Postgraduate Course: Analysing Development (Distance Learning) (PGSP11319)
|School||School of Social and Political Science
||College||College of Humanities and Social Science
|Credit level (Normal year taken)||SCQF Level 11 (Postgraduate)
|Course type||Online Distance Learning
||Availability||Not available to visiting students
|Summary||Aid is a specific instrument within international relations, employed in the achievement of both moral and strategic objectives by a range of international actors. For many countries in the developing world, aid has played and continues to play a crucial role in dealing with humanitarian emergencies, funding social services, stimulating economic development, and supporting the work of non-governmental actors. Yet it can have perverse effects, putting recipient states in a situation of dependency vis-à-vis their international sponsors and undermining public services while seeking to strengthen them. In some situations, aid has fuelled economic crises and political turmoil. This course provides both a practical overview of international development assistance, and equips students with the knowledge and tools to critically assess the social and political effects of aid, and the way aid policy is made and executed. We will explore the main rationales and theories for providing aid, the major themes in aid of the last two decades and contemporary debates. The course will have a strong focus on aid policy and strategies, drawing heavily on grey literature produced by aid agencies (OECD, international financial institutions, major bilateral donors, the European Union) and large NGOs. The course is suitable for students interested in future employment within aid agencies, international NGOs or developing countries, as well as professionals seeking to enhance their knowledge of aid policy and practice.
11. Introduction: history of aid and the 'aid effectiveness' drive
12. Aid, Poverty and Growth: the main theories of aid
13. Why do we give aid? Moral and strategic objectives
14. More government, less government? The shifting politics of aid modalities
15. 'Targeting' aid: setting the Millennium Development Goals
16. Conditionality and selectivity
17. Moral dilemmas: aid and its unforeseen consequences in conflict zones
18. Dependency and self-reliance: the 'ownership' debate
19. Aid for democracy-promotion: can aid induce 'good governance'?
20. Conclusion: Does aid work? Can it work?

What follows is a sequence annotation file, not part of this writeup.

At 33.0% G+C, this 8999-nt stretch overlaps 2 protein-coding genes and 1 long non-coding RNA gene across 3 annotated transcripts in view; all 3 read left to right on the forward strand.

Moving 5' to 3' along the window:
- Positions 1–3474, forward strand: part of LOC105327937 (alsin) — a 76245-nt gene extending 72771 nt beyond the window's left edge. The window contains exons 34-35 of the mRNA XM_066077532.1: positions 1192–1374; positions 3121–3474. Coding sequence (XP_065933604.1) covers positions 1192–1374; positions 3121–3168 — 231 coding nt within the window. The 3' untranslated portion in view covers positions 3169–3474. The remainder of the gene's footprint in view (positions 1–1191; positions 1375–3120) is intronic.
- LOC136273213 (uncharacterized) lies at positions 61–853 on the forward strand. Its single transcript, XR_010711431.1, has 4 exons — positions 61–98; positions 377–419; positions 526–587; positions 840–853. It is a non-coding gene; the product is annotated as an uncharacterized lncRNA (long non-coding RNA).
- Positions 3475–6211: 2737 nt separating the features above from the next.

Entry Requirements (not applicable to Visiting Students)
||Other requirements|| None
Course Delivery Information
|Academic year 2015/16, Not available to visiting students (SS1)
|Course Start Date
|Learning and Teaching activities (Further Info)
Programme Level Learning and Teaching Hours 4,
Directed Learning and Independent Learning Hours
|Assessment (Further Info)
|Additional Information (Assessment)
||5000 word research paper (100%)
|No Exam Information
| By the end of the course students will have gained familiarity with the major trends in development aid and the rationales behind it. They will have an understanding of important past and contemporary debates in development aid, and will have learned how to engage critically with the complex social, political and economic contexts in which aid programmes are designed and delivered. Students will gain experience in the analysis of aid policy documents and strategies.
|Black, R. and H. White (2004) Targeting Development: Critical Perspectives on the Millennium Development Goals|
Degnbol-Martinussen, J. and P. Engberg-Pedersen (2003). Aid: Understanding International Development Cooperation.
Gibson, C.C, Andersson, K., Ostrom, E. and S. Shivakumar (2005) The Samaritan's Dilemma. The Political Economy of Development Aid.
Lancaster, C. (1999). Aid to Africa. So Much to Do, So Little Done.
Lancaster, C. (2007). Foreign Aid. Diplomacy, Development, Domestic Politics
Maren, M. (1997) The Road to Hell. The Ravaging Effects of Foreign Aid and International Charity
Riddell, R.C. (2007) Does Foreign Aid Really Work?
Tarp, F. (2000) Foreign Aid and Development. Lessons learnt and directions for the future.
Uvin, P. (1998) Aiding Violence
|Graduate Attributes and Skills
|Course organiser||Mr Samuel Spiegel
|Course secretary||Ms Jessica Barton
Tel: (0131 6)51 5066
© Copyright 2015 The University of Edinburgh - 18 January 2016 4:39 am